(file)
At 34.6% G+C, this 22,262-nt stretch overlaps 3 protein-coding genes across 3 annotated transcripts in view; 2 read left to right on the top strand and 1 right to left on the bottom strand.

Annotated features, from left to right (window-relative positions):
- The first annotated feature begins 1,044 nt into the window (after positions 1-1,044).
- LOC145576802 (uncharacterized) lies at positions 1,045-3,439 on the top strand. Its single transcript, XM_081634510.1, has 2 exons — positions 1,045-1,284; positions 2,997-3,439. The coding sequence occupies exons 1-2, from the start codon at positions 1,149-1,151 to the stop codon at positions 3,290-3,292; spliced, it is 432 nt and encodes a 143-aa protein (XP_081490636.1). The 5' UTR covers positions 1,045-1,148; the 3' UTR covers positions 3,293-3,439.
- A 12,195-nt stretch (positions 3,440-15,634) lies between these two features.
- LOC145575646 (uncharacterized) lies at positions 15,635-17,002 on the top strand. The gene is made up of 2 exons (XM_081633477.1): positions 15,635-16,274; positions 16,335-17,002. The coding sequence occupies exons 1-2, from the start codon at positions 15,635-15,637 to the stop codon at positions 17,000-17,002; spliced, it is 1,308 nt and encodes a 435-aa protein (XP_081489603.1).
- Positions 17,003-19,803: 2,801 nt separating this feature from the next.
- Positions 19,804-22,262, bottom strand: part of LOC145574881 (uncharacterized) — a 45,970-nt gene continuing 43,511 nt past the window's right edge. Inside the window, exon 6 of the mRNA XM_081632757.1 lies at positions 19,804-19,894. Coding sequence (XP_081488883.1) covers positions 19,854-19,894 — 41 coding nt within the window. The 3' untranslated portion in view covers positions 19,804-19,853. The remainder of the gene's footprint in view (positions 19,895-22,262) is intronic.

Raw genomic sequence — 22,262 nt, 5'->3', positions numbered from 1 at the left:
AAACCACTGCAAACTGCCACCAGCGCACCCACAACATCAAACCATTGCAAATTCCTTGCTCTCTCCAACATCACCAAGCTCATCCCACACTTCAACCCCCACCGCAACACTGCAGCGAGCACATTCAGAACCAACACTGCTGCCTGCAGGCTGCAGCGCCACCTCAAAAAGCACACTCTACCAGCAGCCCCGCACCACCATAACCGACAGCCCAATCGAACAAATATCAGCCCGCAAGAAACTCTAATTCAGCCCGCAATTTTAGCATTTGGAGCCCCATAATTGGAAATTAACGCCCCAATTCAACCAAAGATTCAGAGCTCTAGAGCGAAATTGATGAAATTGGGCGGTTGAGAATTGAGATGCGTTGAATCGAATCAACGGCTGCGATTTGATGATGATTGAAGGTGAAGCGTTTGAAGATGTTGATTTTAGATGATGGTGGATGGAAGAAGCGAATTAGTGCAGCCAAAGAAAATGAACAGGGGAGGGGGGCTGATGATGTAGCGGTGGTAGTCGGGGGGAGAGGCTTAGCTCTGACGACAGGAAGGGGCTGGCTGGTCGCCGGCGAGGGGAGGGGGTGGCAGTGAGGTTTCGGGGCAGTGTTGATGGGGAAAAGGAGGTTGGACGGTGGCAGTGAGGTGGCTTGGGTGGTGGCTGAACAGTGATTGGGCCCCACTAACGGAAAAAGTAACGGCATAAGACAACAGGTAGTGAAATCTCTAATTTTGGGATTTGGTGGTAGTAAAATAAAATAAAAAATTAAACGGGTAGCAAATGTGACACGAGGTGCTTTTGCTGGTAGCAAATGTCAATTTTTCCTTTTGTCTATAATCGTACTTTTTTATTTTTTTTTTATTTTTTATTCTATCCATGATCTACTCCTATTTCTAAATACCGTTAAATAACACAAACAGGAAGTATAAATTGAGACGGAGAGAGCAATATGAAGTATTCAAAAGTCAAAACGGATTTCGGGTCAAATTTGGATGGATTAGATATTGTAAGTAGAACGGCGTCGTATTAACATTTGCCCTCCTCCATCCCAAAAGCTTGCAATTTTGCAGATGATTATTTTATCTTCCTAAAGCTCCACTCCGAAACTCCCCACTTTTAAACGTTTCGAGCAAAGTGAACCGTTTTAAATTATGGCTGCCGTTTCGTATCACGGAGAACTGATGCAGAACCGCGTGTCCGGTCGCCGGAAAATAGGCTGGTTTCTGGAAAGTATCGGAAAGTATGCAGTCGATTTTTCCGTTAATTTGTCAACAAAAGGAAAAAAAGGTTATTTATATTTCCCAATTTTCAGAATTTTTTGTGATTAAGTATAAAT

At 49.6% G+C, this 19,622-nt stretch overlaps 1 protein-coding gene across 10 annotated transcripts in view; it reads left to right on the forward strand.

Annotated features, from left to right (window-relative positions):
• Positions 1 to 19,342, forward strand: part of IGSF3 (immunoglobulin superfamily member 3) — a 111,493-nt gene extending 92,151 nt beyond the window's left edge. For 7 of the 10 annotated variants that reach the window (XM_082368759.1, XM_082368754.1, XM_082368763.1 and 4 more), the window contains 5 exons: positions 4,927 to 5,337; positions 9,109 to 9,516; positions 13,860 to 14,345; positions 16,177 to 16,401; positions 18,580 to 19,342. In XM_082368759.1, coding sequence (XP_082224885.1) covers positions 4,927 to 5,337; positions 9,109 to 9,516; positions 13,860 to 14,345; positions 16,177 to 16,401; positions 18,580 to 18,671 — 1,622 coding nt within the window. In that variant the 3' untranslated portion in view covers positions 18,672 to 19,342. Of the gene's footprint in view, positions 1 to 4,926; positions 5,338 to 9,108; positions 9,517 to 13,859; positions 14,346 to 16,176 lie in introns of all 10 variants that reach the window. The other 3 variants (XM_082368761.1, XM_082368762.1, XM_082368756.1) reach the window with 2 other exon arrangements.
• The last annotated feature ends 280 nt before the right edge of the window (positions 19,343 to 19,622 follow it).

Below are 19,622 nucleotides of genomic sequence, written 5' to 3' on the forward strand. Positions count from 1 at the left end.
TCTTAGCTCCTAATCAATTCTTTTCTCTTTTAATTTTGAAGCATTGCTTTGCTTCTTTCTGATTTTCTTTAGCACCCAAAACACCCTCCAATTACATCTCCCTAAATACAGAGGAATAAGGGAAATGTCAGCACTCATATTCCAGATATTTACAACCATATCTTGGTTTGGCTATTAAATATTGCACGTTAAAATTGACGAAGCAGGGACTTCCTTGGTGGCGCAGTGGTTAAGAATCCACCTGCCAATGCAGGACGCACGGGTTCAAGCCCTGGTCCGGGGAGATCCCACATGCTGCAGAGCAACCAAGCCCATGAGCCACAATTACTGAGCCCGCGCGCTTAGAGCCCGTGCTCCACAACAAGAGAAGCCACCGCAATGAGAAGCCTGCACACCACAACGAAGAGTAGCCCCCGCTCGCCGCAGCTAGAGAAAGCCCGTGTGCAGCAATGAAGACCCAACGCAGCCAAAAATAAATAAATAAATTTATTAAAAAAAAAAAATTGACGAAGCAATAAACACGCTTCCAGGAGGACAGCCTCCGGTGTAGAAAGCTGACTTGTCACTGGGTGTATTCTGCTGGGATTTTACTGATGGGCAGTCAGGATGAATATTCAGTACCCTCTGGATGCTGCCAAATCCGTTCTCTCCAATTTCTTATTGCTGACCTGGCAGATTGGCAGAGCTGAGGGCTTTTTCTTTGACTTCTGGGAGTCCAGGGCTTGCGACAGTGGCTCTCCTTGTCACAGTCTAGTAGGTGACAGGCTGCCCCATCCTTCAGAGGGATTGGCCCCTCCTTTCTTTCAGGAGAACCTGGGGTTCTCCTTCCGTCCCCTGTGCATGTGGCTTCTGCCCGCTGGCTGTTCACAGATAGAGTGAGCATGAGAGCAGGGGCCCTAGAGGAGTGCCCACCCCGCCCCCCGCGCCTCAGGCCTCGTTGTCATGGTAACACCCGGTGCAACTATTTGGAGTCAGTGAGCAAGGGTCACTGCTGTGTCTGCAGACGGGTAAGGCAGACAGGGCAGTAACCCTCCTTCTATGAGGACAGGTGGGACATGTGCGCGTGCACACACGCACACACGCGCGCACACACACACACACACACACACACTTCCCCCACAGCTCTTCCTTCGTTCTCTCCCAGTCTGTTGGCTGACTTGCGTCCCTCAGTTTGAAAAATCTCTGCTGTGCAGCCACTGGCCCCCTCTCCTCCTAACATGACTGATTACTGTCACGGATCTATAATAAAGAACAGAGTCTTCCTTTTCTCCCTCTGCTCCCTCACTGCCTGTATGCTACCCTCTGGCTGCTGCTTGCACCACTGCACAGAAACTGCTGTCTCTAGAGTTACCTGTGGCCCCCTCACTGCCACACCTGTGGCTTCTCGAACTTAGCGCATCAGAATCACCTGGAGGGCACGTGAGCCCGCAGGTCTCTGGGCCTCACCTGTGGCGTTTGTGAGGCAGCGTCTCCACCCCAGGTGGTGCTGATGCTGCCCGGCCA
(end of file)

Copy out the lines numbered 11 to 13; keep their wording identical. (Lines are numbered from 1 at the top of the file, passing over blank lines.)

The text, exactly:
At 49.6% G+C, this 19,622-nt stretch overlaps 1 protein-coding gene across 10 annotated transcripts in view; it reads left to right on the forward strand.

Annotated features, from left to right (window-relative positions):
• Positions 1 to 19,342, forward strand: part of IGSF3 (immunoglobulin superfamily member 3) — a 111,493-nt gene extending 92,151 nt beyond the window's left edge. For 7 of the 10 annotated variants that reach the window (XM_082368759.1, XM_082368754.1, XM_082368763.1 and 4 more), the window contains 5 exons: positions 4,927 to 5,337; positions 9,109 to 9,516; positions 13,860 to 14,345; positions 16,177 to 16,401; positions 18,580 to 19,342. In XM_082368759.1, coding sequence (XP_082224885.1) covers positions 4,927 to 5,337; positions 9,109 to 9,516; positions 13,860 to 14,345; positions 16,177 to 16,401; positions 18,580 to 18,671 — 1,622 coding nt within the window. In that variant the 3' untranslated portion in view covers positions 18,672 to 19,342. Of the gene's footprint in view, positions 1 to 4,926; positions 5,338 to 9,108; positions 9,517 to 13,859; positions 14,346 to 16,176 lie in introns of all 10 variants that reach the window. The other 3 variants (XM_082368761.1, XM_082368762.1, XM_082368756.1) reach the window with 2 other exon arrangements.